Back in 1983, I sat in on a conference on women and social change.... [T]here was a recurring disagreement about the role of violence in fighting deeply unjust regimes.... [T]he South Africans... "We need to win our freedom as quickly as possible," they seemed to say. "We realize that it would be preferable to win that freedom in the best possible way. If we could win it just as quickly through non-violent means, we would surely do so. But you would not ask us to wait if you really understood what it is like to live in slavery." By contrast, many of the arguments made by the Indians turned on the effects that achieving self-government through violence had on one's own people. "Don't do this, they seemed to be saying: once you win your freedom, you will find that you and your people have grown accustomed to settling disputes by force and to demonizing your opponents. Think now about how to use the struggle you are waging to teach yourselves how to become citizens and to practice self-government. Do not wait until you win your independence to discover that self-government requires not just political power, but political responsibility."
What made this argument so fascinating and painful to watch was that it was so easy to see both points of view. Who could possibly deny the justice of either side? And yet I thought the Indian women were right. I did not think that they had forgotten what it was like to be oppressed. I thought they were warning the others off a mistake that they knew would be tragic, however comprehensible it might be. And I had just returned from Israel, where I had spent a lot of time thinking about the many, many ways in which completely comprehensible failures can echo down through the generations.
While I was in Israel, I had also wondered what would happen to all those Palestinian kids who had grown up in refugee camps in Lebanon, who had, as best I could tell, been taught a lot about RPGs and nothing whatsoever about how to function in a world in which conflicts are not settled by violence. I found it unforgivable that the Palestinian leadership that ran the camps seemed to have given no thought to the question: how can we bring these children up to be responsible citizens of any future state?...
So one thing I thought that the Indian women saw was this:Violence is not a way of getting where you want to go, only more quickly. Its existence changes your destination. If you use it, you had better be prepared to find yourself in the kind of place it takes you to.And another was this:Liberation is not just a matter of removing an oppressive government. It can seem that way when you live under tyranny. Nothing is more comprehensible than people living in apartheid South Africa, or under Saddam, thinking: if only that government were removed from power, things would be better. They would have to be. After all, how could they possibly be worse? Unfortunately, there are almost always ways in which things could be worse.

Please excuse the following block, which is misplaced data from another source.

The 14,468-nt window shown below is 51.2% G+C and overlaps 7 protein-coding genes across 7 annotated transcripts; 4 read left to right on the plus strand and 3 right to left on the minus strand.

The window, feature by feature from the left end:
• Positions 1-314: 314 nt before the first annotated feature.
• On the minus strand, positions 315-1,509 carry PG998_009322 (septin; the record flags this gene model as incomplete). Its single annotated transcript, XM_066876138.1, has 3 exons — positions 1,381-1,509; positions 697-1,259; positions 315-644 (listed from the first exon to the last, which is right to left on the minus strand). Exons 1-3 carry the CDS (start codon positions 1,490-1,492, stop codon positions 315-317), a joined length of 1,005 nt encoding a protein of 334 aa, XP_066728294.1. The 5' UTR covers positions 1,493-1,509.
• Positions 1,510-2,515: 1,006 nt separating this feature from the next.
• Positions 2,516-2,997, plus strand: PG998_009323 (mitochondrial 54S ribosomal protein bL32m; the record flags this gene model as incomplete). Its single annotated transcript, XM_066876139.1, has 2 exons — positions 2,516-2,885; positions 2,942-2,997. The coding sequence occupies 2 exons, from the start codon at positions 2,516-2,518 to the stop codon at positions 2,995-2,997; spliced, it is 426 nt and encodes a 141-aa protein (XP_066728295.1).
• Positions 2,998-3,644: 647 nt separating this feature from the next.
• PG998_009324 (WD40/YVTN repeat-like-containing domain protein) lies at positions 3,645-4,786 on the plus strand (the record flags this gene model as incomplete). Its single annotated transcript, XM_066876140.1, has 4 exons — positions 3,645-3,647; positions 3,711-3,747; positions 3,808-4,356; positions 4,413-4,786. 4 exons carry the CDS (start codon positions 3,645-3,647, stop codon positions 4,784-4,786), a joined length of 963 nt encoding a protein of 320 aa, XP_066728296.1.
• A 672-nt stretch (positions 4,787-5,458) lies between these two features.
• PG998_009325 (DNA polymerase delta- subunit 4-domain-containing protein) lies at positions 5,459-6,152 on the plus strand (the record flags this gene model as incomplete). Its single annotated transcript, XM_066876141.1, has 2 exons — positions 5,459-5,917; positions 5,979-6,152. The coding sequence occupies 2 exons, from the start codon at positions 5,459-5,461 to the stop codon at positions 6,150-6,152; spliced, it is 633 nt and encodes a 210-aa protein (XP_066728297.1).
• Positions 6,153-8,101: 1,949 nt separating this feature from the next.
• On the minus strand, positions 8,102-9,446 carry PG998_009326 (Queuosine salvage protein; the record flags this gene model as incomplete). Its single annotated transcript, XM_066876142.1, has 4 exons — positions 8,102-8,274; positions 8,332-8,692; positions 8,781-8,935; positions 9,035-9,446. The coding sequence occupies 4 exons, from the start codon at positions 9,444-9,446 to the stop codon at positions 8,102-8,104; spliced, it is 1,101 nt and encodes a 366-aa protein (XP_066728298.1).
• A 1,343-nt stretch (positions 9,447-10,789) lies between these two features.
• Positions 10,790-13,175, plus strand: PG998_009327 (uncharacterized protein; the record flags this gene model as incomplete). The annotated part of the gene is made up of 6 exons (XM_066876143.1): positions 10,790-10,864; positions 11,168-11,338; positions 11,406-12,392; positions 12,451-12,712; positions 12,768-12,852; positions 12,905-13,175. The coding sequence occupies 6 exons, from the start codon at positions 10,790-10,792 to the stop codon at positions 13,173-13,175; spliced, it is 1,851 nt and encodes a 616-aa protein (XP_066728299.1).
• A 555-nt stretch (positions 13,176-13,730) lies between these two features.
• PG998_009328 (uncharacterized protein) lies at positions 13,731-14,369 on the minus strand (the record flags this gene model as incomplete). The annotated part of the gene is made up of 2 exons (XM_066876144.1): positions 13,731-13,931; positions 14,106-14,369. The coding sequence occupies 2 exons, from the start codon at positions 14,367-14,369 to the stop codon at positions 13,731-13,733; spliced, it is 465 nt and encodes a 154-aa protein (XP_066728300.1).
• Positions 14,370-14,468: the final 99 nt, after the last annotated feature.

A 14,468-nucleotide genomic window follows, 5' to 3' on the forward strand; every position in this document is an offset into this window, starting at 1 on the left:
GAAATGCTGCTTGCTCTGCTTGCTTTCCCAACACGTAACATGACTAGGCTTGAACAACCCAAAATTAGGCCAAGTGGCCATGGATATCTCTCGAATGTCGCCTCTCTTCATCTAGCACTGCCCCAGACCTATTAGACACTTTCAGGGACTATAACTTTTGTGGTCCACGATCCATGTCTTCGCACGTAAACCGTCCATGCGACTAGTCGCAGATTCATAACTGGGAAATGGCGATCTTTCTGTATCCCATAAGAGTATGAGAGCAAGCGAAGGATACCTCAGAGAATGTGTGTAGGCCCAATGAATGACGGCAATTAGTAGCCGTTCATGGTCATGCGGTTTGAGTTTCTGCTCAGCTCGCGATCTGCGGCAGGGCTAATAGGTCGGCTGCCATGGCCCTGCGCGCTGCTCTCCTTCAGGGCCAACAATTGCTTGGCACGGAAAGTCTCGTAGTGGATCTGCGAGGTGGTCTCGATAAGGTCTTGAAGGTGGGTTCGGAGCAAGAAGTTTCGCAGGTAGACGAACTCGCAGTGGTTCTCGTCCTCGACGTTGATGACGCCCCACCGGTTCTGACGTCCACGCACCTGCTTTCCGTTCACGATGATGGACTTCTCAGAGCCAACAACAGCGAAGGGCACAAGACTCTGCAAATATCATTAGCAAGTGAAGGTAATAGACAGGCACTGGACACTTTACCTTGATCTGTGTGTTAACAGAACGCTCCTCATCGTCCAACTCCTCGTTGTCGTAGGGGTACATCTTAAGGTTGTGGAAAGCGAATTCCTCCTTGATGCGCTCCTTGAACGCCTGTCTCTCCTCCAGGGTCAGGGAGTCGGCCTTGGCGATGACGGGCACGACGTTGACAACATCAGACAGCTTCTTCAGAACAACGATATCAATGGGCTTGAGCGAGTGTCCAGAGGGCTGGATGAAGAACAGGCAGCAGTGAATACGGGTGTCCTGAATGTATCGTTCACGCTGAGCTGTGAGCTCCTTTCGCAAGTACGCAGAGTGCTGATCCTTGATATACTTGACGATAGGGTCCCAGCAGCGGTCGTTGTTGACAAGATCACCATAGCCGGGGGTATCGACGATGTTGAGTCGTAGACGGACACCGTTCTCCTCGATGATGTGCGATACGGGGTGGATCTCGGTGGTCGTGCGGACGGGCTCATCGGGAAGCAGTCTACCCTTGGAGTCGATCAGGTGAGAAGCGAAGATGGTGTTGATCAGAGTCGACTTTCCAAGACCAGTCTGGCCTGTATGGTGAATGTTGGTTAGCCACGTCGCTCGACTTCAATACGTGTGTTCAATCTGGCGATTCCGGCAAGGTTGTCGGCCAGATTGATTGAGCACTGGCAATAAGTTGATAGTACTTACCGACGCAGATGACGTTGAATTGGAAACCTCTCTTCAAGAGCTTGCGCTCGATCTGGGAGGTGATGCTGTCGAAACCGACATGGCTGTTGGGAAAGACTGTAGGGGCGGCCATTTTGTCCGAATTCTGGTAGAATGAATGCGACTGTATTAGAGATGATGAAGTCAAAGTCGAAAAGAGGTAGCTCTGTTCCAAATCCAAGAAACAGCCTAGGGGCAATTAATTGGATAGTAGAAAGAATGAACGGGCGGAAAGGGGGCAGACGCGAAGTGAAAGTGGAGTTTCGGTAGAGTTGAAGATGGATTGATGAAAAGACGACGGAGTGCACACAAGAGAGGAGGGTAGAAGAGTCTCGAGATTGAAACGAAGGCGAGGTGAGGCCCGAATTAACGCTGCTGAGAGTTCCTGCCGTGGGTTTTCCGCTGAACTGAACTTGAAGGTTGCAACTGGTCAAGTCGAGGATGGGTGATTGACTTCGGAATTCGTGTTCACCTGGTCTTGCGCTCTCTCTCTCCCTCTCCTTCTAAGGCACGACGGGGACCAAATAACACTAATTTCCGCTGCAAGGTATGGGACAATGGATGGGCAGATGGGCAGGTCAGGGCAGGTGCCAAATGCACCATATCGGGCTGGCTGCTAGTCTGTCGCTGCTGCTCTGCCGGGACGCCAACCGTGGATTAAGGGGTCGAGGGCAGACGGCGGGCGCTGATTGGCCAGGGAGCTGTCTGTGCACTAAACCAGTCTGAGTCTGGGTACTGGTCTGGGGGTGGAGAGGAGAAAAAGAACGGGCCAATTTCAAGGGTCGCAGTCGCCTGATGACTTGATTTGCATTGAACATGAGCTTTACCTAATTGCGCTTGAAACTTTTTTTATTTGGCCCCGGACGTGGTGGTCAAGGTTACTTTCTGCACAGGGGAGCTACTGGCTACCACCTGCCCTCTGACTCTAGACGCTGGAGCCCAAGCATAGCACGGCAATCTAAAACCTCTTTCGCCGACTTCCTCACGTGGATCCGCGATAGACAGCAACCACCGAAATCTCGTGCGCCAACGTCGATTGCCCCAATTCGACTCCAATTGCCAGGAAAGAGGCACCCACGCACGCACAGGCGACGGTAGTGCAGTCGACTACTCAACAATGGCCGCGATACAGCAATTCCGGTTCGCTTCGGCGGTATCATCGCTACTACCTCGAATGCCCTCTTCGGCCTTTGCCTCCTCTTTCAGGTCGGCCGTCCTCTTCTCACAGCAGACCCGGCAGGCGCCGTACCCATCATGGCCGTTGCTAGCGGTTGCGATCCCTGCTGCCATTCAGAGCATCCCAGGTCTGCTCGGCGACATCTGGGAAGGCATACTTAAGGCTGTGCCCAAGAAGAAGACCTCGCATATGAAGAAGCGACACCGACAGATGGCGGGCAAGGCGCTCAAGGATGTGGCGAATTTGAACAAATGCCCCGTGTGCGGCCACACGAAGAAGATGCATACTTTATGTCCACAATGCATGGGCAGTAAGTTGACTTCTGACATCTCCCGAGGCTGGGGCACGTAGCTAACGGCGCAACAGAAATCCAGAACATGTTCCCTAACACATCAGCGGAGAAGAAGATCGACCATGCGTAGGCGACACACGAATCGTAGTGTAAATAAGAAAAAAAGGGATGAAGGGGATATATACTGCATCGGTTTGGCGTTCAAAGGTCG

When the world has gone insane, we look around ourselves for those who remain sane. Come back soon.
Kyl maintains this year's stimulus law isn't working as advertised and argues that taxpayers shouldn't have to stay on the hook for money that hasn't been spent or won't be spent until years from now.
On Monday, four Obama Cabinet secretaries sent letters to Republican Arizona Gov. Jan Brewer asking if she, too, wanted to shut off the spigot of federal stimulus cash.
“I believe the stimulus has been very effective in creating job opportunities throughout the country,” Transportation Secretary Ray LaHood wrote to Brewer. “However, if you prefer to forfeit the money we are making available to the state, as Senator Kyl suggests, please let me know.”
Monday, July 13, 2009
Friday, July 10, 2009
Thursday, July 09, 2009
She used to run away from epileptic seizures. Since brain surgery, she just runs, uninhibited by the drudgery of time and distance, undeterred by an inability to remember exactly where she is going or how to get back.So, it isn't time that she's lost. She can still sequence and maintain rhythm. Those capabilities are served by areas of the cerebellum, thalamus and hypothalamus, among others. It's the awareness and comparison of the passage of time or space that's missing, the cortical and limbic internal maps that have gone awry.
“It used to be, call for help if Mom’s not back in five hours,” Van Deren said. She laughed. “That rule has been stretched. I’ve got a 24-hour window now. Isn’t that sad?”
Van Deren, 49, had a lobectomy in 1997. She has become one of the world’s great ultra-runners, competing in races of attrition measuring 100 miles or more.
...Van Deren “can go hours and hours and have no idea how long it’s been.” Her mind carries little dread for how far she is from the finish. She does not track her pace, even in training. Her gauge is the sound of her feet on the trail.